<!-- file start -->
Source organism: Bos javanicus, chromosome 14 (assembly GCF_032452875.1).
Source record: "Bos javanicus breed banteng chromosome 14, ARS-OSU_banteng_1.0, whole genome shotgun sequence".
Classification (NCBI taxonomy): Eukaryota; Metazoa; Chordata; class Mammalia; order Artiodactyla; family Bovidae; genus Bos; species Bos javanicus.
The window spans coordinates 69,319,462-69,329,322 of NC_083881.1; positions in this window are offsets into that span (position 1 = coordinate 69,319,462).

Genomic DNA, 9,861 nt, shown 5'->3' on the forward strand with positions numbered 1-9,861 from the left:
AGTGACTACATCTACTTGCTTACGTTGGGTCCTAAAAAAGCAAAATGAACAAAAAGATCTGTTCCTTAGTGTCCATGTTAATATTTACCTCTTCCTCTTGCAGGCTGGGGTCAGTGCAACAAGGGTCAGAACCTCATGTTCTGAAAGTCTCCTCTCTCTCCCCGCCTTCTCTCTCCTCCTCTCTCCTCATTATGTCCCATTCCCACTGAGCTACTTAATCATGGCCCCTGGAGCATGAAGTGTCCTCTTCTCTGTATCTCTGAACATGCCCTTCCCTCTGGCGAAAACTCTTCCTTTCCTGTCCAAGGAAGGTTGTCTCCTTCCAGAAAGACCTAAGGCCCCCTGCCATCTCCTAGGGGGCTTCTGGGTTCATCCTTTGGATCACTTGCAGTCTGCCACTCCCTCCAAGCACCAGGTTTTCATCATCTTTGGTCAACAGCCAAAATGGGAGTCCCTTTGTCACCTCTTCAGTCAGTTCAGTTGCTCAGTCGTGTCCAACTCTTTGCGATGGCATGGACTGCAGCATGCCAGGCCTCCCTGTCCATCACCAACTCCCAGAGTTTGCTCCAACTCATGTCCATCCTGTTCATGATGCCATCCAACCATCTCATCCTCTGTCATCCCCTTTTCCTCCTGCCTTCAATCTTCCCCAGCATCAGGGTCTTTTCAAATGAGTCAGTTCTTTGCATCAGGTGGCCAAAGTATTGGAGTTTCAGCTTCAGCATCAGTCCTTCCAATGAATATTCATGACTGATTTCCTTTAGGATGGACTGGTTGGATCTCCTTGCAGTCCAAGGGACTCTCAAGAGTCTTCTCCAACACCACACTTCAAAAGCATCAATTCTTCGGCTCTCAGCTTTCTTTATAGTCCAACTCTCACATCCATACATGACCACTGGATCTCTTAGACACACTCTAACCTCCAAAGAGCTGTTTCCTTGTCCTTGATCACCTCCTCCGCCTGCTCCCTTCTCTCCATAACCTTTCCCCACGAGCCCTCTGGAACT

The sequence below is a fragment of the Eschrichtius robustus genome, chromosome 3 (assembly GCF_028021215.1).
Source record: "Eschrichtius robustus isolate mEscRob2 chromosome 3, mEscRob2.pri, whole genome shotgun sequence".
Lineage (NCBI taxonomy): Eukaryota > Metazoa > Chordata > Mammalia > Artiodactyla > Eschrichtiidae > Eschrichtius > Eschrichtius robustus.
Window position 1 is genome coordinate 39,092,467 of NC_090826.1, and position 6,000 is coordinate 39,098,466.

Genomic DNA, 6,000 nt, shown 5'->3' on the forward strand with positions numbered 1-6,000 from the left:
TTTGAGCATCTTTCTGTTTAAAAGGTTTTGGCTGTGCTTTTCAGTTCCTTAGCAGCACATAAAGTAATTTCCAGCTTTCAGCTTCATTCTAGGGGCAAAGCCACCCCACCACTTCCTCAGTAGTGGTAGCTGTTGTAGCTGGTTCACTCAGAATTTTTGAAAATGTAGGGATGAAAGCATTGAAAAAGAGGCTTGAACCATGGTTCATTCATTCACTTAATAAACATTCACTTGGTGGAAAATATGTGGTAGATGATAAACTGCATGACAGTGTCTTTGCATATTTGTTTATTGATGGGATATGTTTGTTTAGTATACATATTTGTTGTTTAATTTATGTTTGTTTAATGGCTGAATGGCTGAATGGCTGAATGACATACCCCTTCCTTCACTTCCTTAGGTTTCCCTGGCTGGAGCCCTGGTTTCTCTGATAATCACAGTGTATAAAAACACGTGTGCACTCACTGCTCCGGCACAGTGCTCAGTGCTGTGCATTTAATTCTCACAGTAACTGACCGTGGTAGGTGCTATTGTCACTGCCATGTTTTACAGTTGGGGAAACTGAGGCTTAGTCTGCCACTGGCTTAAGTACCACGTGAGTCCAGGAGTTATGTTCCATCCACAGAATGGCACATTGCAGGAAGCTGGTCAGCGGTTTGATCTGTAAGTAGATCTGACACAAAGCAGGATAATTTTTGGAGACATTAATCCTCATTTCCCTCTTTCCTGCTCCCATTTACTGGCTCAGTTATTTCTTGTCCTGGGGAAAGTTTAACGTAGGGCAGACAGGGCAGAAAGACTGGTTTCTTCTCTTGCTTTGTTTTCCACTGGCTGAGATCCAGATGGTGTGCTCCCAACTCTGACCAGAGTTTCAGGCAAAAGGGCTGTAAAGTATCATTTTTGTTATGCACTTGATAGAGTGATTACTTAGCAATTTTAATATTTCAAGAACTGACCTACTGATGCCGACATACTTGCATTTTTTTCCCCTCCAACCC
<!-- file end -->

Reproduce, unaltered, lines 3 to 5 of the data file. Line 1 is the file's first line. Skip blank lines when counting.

Classification (NCBI taxonomy): Eukaryota; Metazoa; Chordata; class Mammalia; order Artiodactyla; family Bovidae; genus Bos; species Bos javanicus.
The window spans coordinates 69,319,462-69,329,322 of NC_083881.1; positions in this window are offsets into that span (position 1 = coordinate 69,319,462).

Genomic DNA, 9,861 nt, shown 5'->3' on the forward strand with positions numbered 1-9,861 from the left: